It is hard to believe that ten years have passed since Tu Edwards took up the post of fundraising organiser for Maggie’s Fife.
And she still remembers how she felt on the day she came to Kirkcaldy for her interview.
“I honestly felt that I didn’t know what I would do if I didn’t get the job because I had fallen in love with the organisation so much,” she said.
“I then got the call to say that I had the position and I remember coming into Maggie’s Fife on my first day and getting that warm welcome from the team.
“Over time I developed relationships with centre users and fundraisers – it is just such a motivational and inspirational place and what we deliver is so so special.”
Over the last decade, staff at the centre have seen 72,875 visitors through the door.
Tu said those numbers show clearly that Maggie’s Fife has an impact.
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The 38-year-old said there have been so many personal highlights since she started working at Maggie’s in January 2010.
And one of her stand-out memories came shortly after starting in the role.
She explained: “I had been there about a year when I was launched into thinking about Maggie’s Fife’s fifth birthday and how we needed a celebration.
“I worked closely with the Fife Free Press and helped to come up with the High-5 Maggie’s campaign which was really exciting. I had never been part of a newspaper campaign before.
“We created an engaging campaign to get people to donate £5, £50 or £500 which worked really well. We also had a gala dinner to celebrate. Kingdom FM also turned into Maggie’s FM for five days to mark our fifth birthday – I was just so blown away by that.”
Another highlight was the introduction of a Maggie’s Fife fundraising board which saw its members come together to see how they could raise money for the centre to help sustain and grow it.
It organised events such as the ladies lunch – now one of Maggie’s Fife’s flagship events; while chairman, retired GP Bob Grant, led a team along Fife Coastal Path, raising significant funds en route.
But, picking out any specific events when there have been so many is a tough call.
“I wish I could mention them all!” said Tu. “They have all done incredible things and what makes the job really special is the fact I can be part of them.
“I can hear why they do these amazing things for Maggie’s, what it means to them and just to see their faces at the end of achieving something incredible is just great.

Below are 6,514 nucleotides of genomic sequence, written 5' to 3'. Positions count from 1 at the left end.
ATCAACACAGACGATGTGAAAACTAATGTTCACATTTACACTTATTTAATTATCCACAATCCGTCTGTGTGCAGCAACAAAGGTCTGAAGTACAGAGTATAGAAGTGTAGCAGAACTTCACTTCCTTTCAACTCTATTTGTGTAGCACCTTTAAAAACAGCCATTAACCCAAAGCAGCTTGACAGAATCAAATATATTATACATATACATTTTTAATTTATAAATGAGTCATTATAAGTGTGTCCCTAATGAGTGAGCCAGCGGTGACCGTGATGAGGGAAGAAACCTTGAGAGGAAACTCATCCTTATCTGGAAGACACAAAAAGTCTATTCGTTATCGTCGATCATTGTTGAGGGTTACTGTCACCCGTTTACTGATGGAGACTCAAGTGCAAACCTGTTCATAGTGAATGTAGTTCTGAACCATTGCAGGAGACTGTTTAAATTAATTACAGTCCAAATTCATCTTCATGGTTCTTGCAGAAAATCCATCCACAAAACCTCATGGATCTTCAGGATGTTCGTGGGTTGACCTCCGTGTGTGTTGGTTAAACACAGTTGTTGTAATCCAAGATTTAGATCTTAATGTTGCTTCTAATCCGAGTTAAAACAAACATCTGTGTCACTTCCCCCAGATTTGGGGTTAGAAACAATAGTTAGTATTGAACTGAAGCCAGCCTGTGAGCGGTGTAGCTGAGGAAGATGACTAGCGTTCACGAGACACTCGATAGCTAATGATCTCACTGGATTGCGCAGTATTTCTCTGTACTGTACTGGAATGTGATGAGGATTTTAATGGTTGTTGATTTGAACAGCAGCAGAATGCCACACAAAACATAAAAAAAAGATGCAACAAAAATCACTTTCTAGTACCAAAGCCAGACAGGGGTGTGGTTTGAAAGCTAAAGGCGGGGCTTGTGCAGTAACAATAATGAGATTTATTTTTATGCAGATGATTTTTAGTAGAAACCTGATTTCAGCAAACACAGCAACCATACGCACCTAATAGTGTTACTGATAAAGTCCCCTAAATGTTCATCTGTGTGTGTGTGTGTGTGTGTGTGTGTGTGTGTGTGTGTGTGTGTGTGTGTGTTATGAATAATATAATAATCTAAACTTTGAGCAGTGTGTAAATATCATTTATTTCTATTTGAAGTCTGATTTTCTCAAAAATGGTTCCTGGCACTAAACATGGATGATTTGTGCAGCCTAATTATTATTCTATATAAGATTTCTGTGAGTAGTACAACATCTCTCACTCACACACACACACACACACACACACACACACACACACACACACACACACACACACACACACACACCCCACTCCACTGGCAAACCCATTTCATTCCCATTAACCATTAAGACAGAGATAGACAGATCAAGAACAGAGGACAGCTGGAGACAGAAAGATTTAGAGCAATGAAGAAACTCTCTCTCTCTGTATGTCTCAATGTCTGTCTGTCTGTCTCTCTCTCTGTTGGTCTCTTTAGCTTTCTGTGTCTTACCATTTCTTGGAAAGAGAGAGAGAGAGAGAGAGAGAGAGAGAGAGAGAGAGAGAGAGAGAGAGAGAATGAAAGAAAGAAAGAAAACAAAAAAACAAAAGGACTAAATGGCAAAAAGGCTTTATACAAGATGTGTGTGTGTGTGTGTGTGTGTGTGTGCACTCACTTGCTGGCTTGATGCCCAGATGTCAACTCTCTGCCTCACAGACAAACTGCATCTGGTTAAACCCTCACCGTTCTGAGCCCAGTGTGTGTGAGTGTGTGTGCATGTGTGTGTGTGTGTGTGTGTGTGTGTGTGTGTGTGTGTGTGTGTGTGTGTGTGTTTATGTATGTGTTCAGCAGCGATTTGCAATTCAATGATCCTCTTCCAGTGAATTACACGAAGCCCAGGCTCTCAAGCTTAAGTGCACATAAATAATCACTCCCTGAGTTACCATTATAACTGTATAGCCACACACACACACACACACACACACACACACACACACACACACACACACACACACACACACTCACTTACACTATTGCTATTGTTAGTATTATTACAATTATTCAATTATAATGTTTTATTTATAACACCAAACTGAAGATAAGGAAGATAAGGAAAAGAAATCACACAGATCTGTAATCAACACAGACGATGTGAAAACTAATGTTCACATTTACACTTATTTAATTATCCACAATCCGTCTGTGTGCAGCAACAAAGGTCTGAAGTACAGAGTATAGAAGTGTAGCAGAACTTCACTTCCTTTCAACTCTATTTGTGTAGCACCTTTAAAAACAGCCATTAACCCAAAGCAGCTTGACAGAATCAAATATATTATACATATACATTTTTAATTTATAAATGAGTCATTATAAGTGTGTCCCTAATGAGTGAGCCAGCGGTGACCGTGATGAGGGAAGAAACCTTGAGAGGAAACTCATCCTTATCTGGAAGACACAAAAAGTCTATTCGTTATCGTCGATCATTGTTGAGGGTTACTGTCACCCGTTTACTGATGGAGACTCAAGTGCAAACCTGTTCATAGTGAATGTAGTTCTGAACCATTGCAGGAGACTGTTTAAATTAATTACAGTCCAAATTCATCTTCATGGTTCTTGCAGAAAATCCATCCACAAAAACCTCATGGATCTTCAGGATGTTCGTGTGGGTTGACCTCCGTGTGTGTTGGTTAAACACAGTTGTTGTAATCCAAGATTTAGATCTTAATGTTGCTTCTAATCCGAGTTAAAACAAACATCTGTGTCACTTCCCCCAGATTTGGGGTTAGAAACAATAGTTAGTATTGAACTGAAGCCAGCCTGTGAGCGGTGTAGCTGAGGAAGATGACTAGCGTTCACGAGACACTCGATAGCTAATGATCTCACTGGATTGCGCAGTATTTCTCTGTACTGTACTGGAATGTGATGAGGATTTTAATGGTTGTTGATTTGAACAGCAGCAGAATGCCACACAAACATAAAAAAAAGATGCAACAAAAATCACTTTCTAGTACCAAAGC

“Whether it was a challenge like climbing a mountain, throwing themselves out an aeroplane or running their first marathon, being able to share these moments and hear what it means to them to be able to contribute and give something back, is very special.”
There are also two longstanding events which Maggie’s has organised in Fife since the centre’s doors opened – the Gillian Parsons Memorial Golf Day and the Twilight Walk.
She said: “When I joined Maggie’s these two were on the events calendar and they are still there 14 years later! The golf day is actually 15 years old this year. To be able to work alongside these volunteers and individuals who give their time to organise these events and to have that level of commitment and time has to be mentioned.”
This year’s Twilight Walk takes place on June 6 at the Lomond Centre in Glenrothes with the golf day happening on August 23 at Dunnikier Park.
Tu continued: “To keep these events going for that length of time with the organisers really committed to Maggie’s is just amazing. I just can’t thank individuals like them enough for working with us to ensure these events are delivered every year.”
Over the decade our Maggie’s Centre has also grown.
At the start, there was a part-time benefits advisor, a centre head who was a cancer support specialist and another cancer support specialist.
Over time a psychologist was brought in, and the team developed as a core programme evolved.